First Summit of the Americas:



The Miami summit placed great importance on hemispheric integration.   It emphasized the role of the public and private sectors in funding and creating economically and environmentally sound projects. The Miami Plan of Action, therefore, encouraged multilateral development banks to work with governments and, when appropriate, private groups to develop mechanisms that deal with topics such as loans and investments. It also encouraged governments to draw on other regional and sub-regional experiences and support infrastructure development.

Major infrastructure projects have been initiated in a wide range of areas since the Miami Summit. The Inter-American Development Bank (IDB), with the support of the Multilateral Investment Fund (MIF) and the Inter-American Investment Corporation (IIC), has attempted to improve national infrastructures through Bank financing. 1995 through 1997 saw the IDB provide an average of $1.6 billion financing annually. Both the IDB and the MIF have been instrumental in providing private loans and guarantees for private infrastructure without government counter guarantees.   Pollution prevention, energy conservation, transportation improvements, water filtration, sanitation, and the strengthening of regulatory entities and frameworks are some of the areas of concern they have addressed.  The IDB has also organized several ministerial meetings, held many public conferences, and published papers on infrastructure matters.

As noted above, the World Bank Group has not been the only group active in improving hemispheric infrastructure.  The International Finance Corporation (IFC) and the Multilateral Investment Guarantee Agency (MIGA) have also assisted. Nonetheless, the former now finances over $300 million of activities annually.  It created the Private Participation in Infrastructure Group to deal specifically with infrastructure financing.

The private sector has also increased its interest in infrastructure projects, spurring the creation of numerous equity and quasi-equity funds, valuing several billion dollars. These include the Latin Infrastructure Fund and Trust Company for the West. An ever-growing number of infrastructure projects have also obtained their funding from bond and pension fund resources.

It should also be noted that the Border Environment Cooperation Commission, a U.S.-Mexican body which grew out of the North American Free Trade Agreement (NAFTA), has approved water and wastewater projects valuing over $260 million. The North American Development Bank, the bilateral International Boundary and Water Commission, and the U.S. Environmental Protection Agency have also funded similar large projects. Canada and the U.S. began the implementation of the Accord on Our Shared Border in 1995. It includes bilateral cooperation objectives on a number of customs transactions, harmonization of border processes, and more efficient delivery of public services. Energy infrastructure projects, including approvals for new petroleum and natural gas pipelines between the US and Mexico, have also resulted in cross-border initiatives since the summit. Other initiatives to increase cross-border trade resulting from the NAFTA accord include the construction of new bridges and border posts.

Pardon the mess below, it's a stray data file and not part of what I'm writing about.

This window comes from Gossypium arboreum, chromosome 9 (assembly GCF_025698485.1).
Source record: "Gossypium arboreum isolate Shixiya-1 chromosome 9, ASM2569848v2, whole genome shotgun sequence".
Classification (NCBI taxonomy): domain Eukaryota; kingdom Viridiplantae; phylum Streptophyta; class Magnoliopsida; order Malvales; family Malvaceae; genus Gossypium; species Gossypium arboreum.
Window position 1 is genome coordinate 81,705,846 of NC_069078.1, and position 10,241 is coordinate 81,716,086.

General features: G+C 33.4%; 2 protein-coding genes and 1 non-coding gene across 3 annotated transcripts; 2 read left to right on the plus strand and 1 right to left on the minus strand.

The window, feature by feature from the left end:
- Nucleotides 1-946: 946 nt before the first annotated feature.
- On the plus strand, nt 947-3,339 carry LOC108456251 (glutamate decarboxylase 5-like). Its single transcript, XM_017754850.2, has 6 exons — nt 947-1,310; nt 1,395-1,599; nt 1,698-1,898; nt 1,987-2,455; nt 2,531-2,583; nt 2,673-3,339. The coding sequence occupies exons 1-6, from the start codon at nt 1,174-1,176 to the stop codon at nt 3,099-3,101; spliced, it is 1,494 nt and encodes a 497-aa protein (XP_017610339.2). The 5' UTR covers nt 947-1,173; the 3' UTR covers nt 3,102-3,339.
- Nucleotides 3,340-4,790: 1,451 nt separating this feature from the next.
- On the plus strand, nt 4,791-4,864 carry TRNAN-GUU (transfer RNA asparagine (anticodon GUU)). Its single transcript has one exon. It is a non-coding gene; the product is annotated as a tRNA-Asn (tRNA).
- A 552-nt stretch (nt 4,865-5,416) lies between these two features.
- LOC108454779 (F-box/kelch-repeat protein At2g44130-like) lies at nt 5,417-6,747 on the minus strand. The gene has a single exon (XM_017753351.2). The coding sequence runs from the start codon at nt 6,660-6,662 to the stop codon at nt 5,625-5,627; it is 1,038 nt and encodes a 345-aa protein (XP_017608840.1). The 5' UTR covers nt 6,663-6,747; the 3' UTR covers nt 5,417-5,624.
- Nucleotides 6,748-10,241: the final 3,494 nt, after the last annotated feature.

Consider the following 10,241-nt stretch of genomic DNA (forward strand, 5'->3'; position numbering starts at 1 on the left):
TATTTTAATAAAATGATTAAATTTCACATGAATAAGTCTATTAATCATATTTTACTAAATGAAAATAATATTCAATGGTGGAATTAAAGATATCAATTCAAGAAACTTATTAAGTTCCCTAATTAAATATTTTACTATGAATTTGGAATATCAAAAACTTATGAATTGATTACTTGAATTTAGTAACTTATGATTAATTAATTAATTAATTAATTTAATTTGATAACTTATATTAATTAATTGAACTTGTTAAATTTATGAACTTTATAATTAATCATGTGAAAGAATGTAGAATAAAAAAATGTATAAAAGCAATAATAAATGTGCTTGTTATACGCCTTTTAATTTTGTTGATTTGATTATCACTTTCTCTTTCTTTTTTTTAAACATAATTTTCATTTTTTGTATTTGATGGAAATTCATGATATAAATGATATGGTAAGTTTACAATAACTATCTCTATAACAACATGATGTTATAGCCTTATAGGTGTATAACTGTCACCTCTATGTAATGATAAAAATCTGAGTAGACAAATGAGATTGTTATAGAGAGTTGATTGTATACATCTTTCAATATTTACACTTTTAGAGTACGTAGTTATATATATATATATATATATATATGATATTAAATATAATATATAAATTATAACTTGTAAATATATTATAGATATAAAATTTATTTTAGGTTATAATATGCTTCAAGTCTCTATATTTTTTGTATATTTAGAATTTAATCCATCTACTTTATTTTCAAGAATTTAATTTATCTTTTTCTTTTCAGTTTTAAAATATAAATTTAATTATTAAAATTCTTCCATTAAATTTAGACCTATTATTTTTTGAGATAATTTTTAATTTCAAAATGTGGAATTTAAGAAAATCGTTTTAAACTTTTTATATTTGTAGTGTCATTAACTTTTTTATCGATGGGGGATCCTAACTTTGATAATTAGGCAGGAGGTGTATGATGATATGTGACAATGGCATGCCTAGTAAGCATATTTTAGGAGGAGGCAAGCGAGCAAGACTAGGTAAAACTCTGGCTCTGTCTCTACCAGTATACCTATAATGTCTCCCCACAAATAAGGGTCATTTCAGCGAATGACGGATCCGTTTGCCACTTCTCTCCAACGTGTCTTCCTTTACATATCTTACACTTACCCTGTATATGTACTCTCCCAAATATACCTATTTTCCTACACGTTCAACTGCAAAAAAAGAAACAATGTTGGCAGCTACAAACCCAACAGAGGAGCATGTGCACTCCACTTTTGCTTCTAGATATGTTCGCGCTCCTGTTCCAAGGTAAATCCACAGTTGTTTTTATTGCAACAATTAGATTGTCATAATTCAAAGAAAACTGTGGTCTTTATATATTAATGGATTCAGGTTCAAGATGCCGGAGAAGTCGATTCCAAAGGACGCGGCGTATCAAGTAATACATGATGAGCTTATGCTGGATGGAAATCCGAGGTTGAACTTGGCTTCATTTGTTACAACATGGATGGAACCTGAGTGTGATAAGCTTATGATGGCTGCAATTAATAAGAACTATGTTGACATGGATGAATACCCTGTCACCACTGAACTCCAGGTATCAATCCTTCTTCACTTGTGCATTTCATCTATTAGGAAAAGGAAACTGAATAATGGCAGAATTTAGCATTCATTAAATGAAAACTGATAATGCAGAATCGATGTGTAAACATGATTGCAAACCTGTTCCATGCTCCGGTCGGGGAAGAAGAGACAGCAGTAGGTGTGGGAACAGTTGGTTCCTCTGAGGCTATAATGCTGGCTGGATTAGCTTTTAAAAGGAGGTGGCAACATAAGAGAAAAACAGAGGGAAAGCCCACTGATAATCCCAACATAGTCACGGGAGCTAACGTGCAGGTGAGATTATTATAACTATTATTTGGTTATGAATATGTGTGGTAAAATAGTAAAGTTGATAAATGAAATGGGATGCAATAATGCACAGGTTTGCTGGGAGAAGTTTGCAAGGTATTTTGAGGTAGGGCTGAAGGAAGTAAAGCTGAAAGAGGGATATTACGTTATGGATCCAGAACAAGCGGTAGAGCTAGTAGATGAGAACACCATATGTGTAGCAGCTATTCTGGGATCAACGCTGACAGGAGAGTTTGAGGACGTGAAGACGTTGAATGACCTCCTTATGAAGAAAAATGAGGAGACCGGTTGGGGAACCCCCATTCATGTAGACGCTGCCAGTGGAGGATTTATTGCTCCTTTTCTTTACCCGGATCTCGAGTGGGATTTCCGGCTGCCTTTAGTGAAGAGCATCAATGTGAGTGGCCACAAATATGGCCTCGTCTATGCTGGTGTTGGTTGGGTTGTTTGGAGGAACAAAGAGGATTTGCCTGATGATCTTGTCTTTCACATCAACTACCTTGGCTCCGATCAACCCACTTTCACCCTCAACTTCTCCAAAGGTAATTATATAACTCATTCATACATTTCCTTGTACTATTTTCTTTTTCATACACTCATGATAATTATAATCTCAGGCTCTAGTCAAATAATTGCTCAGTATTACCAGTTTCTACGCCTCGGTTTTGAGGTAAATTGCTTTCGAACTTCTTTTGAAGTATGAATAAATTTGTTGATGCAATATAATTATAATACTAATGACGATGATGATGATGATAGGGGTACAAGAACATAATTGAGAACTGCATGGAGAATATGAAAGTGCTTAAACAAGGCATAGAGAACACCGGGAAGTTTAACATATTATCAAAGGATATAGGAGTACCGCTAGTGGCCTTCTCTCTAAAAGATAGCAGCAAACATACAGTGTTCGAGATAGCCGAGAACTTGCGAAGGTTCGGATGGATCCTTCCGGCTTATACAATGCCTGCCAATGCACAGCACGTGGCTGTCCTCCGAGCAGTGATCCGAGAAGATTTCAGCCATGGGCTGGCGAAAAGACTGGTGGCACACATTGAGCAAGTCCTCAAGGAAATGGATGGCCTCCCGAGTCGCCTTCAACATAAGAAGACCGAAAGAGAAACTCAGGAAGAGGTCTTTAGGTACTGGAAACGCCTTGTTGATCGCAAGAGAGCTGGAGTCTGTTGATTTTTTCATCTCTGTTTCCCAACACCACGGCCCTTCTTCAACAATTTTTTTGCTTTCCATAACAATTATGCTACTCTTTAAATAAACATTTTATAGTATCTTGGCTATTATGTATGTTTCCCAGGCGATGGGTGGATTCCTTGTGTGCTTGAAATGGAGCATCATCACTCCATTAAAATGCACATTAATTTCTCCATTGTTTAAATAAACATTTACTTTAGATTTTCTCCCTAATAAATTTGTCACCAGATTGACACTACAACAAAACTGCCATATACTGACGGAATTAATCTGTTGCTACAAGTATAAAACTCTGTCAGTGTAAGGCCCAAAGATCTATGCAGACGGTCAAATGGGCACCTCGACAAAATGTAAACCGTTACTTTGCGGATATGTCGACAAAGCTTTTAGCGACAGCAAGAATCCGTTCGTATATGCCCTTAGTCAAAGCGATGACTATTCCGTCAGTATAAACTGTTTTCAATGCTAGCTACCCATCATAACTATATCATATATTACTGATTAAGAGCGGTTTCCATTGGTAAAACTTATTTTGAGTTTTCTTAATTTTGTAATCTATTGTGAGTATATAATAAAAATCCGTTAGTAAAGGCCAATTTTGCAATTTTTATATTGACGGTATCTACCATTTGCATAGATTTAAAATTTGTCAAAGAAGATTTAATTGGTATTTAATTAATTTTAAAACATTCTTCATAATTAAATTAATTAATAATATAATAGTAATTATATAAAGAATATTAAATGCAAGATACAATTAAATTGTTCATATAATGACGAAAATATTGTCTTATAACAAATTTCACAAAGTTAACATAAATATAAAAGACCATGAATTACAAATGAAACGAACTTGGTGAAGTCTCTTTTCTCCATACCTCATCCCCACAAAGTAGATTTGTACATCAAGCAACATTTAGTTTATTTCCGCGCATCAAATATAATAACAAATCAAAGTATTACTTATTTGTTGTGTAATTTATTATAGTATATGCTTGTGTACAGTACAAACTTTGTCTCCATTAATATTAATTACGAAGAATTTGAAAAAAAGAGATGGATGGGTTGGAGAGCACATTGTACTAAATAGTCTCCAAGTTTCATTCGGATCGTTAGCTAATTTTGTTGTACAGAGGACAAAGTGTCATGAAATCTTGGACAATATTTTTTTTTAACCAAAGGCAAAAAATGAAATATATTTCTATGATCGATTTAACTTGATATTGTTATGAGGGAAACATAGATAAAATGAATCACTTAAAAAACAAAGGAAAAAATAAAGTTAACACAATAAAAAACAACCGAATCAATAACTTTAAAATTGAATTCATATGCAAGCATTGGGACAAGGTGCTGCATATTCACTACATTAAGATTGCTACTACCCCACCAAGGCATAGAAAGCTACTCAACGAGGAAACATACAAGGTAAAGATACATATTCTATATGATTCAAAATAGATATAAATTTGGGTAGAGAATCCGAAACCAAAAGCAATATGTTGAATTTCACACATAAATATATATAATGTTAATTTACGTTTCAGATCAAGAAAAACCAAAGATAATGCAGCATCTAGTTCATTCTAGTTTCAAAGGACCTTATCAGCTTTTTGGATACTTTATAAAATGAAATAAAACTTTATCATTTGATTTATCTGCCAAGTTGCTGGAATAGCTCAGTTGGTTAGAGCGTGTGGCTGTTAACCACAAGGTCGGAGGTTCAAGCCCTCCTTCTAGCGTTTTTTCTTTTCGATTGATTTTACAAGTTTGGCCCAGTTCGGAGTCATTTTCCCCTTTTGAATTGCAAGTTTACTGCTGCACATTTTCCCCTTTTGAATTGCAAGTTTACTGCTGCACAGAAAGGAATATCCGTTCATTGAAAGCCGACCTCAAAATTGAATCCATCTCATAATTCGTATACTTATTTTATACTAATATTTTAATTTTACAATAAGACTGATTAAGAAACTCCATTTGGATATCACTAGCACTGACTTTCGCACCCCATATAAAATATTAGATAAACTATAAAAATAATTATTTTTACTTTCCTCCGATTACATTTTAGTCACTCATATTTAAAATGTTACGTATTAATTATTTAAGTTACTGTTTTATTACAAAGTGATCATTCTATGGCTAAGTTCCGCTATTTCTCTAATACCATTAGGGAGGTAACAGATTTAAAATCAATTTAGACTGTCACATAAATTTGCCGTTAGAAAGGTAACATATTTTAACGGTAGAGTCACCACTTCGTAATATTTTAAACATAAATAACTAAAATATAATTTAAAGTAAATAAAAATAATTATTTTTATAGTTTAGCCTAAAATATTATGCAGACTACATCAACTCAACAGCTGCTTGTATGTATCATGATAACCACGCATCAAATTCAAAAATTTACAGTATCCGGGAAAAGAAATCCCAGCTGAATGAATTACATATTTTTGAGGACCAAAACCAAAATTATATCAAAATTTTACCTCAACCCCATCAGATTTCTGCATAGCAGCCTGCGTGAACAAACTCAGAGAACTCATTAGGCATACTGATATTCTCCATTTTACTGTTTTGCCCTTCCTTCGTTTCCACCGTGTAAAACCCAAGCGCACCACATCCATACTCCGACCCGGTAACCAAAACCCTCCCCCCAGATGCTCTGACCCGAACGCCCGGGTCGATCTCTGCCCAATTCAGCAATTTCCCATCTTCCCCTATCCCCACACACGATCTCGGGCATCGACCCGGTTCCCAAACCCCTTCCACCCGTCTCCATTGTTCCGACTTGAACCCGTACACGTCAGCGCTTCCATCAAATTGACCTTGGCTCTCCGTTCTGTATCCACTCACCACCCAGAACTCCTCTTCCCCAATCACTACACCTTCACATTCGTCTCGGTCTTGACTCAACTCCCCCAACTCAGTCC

In Central America, Ministerial meetings have resulted in significant regional accords aimed at implementing freight controls, traffic regulation and roadway preservation. Salvadoran and Honduran private sector foundations even assisted in the construction, financing and administration of a dry canal between ports on the Pacific and Atlantic coasts. The Government of El Salvador, with the help of the Central American Bank for Economic Integration (CABEI) and the IDB, has also been successful in resurfacing several highways.

Between Miami and Santiago, responsible coordinators hoped to more clearly define "infrastructure," for the general nature of the term covers a wide range of efforts. They recommended that efforts be made to implement various projects that are already planned, to indentify priorities, and to possibly establish a Summit mechanism for monitoring major infrastructure projects.

  [Miami Summit/tracker.htm]